You Should Start Using FastAPI Now

Python has always been a popular choice for developing lightweight web apps, thanks to the awesome frameworks like Flask, Django, Falcon and many others. Due to Python’s position as the number one language for machine learning, it is particularly convenient for packaging models and exposing them as a service.

For many years, Flask was the number one tool for the job, but in case you haven’t heard, there is a new challenger in town. FastAPI is a relatively new web framework for Python, taking inspiration from its predecessors, perfecting them and fixing many of their flaws. Built on top of Starlette, it brings a ton of awesome features to the table.

It has gained significant traction recently, and after spending the last 8 months working with it every day, I can confidently say that the hype is justified. If you haven’t tried it yet, I would like to give you five reasons to give it a shot.

Simple, yet brilliant interface

All web frameworks need to balance between functionality and giving freedom for the developer. Django is powerful yet very opinionated. On the other hand, Flask is low level enough to provide a large degree of freedom, but a lot is left for the user to do. FastAPI is more on the Flask side of the spectrum, but it manages to strike a healthier balance.

To give you an example, let’s see how an endpoint is defined in FastAPI.

from fastapi import FastAPI
from pydantic import BaseModel
class User(BaseModel):
email: str
password: str
app = FastAPI()
@app.post("/login")
def login(user: User):
# …
# do some magic
# …
return {"msg": "login successful"}
view raw main.py hosted with ❤ by GitHub

For defining the schema, it uses Pydantic, which is another awesome Python library, used for data validation. This is simple to do here, yet so much is happening in the background. The responsibility to validate the input is delegated to FastAPI. If the request is not right, for instance the email field contains an int, an appropriate error code will be returned, instead of the app breaking down with the dreaded Internal Server Error (500). And it is practically free.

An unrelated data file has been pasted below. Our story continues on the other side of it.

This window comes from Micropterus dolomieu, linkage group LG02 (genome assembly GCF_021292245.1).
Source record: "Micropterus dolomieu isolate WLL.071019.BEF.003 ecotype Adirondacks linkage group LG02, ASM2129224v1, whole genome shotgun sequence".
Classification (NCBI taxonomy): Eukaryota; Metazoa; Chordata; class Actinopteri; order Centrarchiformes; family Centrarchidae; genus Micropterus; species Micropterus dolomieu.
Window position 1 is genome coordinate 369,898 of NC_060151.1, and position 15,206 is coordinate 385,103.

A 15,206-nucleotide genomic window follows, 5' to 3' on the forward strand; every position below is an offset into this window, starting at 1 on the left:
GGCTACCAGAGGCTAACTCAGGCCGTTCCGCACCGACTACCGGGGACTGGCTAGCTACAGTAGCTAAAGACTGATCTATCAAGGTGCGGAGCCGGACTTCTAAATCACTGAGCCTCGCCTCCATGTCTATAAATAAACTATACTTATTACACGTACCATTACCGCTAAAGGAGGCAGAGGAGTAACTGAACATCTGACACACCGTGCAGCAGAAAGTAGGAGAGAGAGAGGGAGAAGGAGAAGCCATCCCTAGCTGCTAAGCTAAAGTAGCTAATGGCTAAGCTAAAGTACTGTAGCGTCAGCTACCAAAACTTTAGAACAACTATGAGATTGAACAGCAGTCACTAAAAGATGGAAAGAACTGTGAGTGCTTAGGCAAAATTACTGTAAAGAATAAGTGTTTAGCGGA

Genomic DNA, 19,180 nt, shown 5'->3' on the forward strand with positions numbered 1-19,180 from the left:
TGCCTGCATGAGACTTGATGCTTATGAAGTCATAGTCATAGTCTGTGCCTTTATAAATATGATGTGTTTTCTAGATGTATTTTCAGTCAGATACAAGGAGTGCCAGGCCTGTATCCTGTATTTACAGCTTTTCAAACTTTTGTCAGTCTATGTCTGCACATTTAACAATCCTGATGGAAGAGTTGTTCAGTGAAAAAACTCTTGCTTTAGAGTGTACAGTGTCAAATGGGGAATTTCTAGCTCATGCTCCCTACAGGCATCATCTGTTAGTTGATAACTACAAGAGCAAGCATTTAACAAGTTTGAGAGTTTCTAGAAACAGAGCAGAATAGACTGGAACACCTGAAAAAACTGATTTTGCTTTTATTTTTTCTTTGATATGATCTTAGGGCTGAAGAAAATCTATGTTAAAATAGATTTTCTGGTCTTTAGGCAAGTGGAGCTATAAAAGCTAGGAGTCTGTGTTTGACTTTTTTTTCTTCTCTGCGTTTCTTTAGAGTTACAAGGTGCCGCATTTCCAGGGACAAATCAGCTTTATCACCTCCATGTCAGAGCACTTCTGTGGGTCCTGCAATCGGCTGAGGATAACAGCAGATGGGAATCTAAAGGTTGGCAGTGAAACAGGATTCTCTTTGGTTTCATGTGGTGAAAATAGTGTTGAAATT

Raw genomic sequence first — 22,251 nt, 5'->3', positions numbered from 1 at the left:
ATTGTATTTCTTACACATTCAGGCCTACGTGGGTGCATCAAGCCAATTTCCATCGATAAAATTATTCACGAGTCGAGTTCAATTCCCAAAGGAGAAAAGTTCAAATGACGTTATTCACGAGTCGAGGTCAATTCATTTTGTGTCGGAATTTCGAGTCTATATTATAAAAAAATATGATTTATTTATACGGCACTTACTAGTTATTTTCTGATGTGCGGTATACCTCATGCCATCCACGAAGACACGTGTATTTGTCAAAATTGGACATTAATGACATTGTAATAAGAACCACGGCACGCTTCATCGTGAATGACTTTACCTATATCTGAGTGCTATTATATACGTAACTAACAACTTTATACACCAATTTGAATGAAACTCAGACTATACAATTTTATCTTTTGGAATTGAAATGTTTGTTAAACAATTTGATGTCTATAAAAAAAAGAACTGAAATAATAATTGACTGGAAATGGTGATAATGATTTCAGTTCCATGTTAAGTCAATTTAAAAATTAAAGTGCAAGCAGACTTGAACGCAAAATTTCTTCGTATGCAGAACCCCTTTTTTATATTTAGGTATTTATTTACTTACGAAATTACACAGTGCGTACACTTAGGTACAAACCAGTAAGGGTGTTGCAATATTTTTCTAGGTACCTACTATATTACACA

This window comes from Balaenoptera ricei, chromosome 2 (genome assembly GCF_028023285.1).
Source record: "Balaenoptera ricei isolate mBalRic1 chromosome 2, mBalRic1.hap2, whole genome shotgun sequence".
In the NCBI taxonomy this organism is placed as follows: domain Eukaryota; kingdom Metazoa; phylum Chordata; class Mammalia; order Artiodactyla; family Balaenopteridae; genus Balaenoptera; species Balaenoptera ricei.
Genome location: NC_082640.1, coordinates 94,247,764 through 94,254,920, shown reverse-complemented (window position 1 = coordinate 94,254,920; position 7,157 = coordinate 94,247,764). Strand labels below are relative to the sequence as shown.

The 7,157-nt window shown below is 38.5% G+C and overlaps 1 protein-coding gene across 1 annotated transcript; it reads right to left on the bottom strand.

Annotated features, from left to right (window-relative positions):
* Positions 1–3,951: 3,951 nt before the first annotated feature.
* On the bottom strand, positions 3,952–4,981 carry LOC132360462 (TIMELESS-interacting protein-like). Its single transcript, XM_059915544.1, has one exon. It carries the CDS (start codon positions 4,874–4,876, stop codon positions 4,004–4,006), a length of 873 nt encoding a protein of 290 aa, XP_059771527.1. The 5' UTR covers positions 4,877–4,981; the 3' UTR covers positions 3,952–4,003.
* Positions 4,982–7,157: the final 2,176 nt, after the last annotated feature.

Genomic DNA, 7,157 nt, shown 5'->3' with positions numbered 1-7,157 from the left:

This simple example app can be served with uvicorn:

uvicorn main:app

Now the app is ready to accept requests. In this case, a request would look like

curl -X POST "http://localhost:8000/login" -H  "accept: application/json" -H  "Content-Type: application/json" -d "{\"email\":\"string\",\"password\":\"string\"}"

The icing on the cake is that it automatically generates the documentation according to the OpenAPI using the interactive Swagger UI.

Swagger UI for the FastAPI app

Async

One of the biggest disadvantage of Python WSGI web frameworks compared to the ones in Node.js or Go was the inability to handle requests asynchronously. Since the introduction of ASGI, this is no longer an issue, and FastAPI is taking full advantage of this. All you have to do is simply declare the endpoints with the async keyword like this:

@app.post("/")
async def endpoint():
# …
# call async functions here with `await`
# …
return {"msg": "FastAPI is awesome!"}
view raw async.py hosted with ❤ by GitHub

Dependency injections

FastAPI has a really cool way to manage dependencies. Although it is not forced on the developer, it is strongly encouraged to use the built-in injection system to handle dependencies in your endpoints.

To give an example, let’s write an endpoint, where users can post comments to certain articles.